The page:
The longing for a break

I feel I often read something about how this or that situation is unsustainable, or untenable, or that “something’s gotta give.” There’s some phenomenon identified as wrong, and someone looks for it to result in some terrible outcome. As a general rule, I find this kind of thinking unbearably disappointing.

I’m thinking about this just now because I noticed an article on the Jacobin website about the unsustainability of the rise in student debt.  And the basic point does seem sound – the sheer quantity of debt cannot go on growing in the way it has over the past 30 years. But what can we take from that? If the growth of student debt is unsustainable, then what? Well, maybe higher education needs to be more adequately subsidized. But I kind of doubt that’s what will happen. Probably there will simply be fewer students, fewer colleges and universites, and so on. And also, a bunch of people will go on carrying very large debts into the indeterminate future. Student debt has become a way for the financial system to capture returns to human capital. Income generated by high quality labor inputs (i.e. people with graduate degrees capable of working very hard at very difficult things) goes to financial institutions in exchange for the development of the very same labor inputs.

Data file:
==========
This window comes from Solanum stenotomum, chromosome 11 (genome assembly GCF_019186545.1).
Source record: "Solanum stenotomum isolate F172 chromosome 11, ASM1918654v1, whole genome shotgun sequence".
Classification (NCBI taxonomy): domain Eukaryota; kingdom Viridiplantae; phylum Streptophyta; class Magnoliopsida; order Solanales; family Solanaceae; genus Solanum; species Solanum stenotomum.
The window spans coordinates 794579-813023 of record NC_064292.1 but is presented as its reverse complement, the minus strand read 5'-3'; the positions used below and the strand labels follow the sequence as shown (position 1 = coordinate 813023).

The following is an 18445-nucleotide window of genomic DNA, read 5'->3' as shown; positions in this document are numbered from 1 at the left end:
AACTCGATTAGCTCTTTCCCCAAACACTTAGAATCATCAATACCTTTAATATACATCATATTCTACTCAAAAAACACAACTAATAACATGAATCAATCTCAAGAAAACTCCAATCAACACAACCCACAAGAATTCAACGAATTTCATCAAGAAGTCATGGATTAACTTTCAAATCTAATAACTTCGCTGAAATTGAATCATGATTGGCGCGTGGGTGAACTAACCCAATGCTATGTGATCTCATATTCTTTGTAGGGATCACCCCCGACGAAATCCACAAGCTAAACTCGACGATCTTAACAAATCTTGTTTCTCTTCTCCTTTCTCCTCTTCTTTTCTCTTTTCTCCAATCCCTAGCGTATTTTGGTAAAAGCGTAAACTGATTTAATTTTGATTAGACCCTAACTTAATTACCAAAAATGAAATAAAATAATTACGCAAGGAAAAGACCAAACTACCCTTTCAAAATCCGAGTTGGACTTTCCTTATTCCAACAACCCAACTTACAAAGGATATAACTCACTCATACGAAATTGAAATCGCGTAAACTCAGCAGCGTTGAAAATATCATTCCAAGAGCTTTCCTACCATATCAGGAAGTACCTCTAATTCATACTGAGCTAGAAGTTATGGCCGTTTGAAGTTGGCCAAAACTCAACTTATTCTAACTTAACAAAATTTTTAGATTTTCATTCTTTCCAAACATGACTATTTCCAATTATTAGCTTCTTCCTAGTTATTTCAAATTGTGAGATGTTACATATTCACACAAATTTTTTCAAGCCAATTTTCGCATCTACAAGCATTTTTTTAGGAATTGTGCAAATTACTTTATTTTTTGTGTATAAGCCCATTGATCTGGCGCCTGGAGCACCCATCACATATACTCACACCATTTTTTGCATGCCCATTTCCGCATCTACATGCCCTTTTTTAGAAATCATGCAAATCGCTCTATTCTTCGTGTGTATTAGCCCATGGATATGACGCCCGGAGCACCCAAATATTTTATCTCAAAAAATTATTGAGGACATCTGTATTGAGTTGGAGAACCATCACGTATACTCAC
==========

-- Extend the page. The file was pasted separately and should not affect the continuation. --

Is it unfair? Sure. But people who take on student loans do so of their own accord. Ultimately what will probably happen will be fewer people will be capable of carrying those loans, and fewer people will develop those sorts of high level skills. But here’s the odd bit: it seems to me that that peculiar outcome is maybe nearer to what society, in a broader sense, wants. Its hard to discern, of course. But that’s my intuition.


Published by samuelbarbour

Besides writing a blog, I also teach, farm, cook, and play music. I live in the Illinois River Valley with my partner, Molly Breslin, who sometimes posts stuff at

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